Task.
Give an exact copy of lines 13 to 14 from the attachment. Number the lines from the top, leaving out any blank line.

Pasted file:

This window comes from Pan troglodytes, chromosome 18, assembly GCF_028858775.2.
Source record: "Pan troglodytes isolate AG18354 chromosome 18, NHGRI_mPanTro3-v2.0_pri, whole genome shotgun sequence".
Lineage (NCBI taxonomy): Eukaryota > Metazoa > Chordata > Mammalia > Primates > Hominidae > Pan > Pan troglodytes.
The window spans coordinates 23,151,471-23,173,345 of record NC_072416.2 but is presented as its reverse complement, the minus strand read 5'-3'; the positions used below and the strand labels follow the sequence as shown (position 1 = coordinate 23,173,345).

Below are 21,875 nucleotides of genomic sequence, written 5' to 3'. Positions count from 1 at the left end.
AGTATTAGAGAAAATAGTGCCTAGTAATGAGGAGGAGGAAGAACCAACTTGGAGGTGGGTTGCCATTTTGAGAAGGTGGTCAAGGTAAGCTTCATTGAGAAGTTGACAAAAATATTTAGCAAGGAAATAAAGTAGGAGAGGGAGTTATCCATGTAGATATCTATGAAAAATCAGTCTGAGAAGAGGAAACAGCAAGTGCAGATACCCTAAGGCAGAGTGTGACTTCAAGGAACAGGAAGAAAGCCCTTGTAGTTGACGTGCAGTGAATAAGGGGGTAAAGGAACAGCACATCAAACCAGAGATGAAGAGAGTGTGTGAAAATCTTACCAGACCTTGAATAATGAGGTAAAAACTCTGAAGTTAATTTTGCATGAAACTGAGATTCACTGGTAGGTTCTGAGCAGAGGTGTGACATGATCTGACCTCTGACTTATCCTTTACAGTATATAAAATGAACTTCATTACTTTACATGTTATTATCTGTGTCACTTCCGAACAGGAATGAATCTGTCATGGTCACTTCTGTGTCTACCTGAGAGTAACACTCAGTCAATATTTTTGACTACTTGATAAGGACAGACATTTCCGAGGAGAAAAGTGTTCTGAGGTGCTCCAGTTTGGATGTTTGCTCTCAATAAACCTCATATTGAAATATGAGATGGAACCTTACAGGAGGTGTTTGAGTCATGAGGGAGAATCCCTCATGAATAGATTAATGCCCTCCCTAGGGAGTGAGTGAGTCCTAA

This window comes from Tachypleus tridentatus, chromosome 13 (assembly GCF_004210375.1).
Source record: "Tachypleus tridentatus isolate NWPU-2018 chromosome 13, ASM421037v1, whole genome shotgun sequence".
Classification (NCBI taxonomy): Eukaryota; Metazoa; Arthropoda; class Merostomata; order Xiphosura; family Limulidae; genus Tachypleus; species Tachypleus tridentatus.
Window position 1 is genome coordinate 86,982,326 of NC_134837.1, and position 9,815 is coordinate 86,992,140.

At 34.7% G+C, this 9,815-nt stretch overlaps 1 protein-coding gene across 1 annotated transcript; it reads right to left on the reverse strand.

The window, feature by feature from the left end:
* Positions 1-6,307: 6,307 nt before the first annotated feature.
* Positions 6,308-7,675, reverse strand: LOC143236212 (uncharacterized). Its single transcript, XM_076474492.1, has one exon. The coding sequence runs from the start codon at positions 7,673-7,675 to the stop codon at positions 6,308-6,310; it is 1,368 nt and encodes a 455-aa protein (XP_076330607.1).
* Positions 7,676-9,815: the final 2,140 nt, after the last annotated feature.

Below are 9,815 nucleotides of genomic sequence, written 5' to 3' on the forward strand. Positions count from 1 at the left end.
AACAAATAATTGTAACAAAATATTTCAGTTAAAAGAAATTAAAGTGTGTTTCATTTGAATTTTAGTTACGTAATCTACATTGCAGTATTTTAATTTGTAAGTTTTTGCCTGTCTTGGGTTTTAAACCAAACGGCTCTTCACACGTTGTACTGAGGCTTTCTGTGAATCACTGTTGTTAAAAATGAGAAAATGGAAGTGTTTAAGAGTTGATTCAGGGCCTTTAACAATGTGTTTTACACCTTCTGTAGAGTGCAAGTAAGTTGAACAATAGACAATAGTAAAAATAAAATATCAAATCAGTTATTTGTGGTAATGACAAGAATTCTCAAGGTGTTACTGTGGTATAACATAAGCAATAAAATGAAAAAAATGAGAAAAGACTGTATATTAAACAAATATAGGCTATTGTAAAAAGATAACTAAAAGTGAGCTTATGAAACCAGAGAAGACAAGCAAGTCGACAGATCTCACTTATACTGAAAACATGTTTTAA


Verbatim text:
* Positions 1-6,307: 6,307 nt before the first annotated feature.
* Positions 6,308-7,675, reverse strand: LOC143236212 (uncharacterized). Its single transcript, XM_076474492.1, has one exon. The coding sequence runs from the start codon at positions 7,673-7,675 to the stop codon at positions 6,308-6,310; it is 1,368 nt and encodes a 455-aa protein (XP_076330607.1).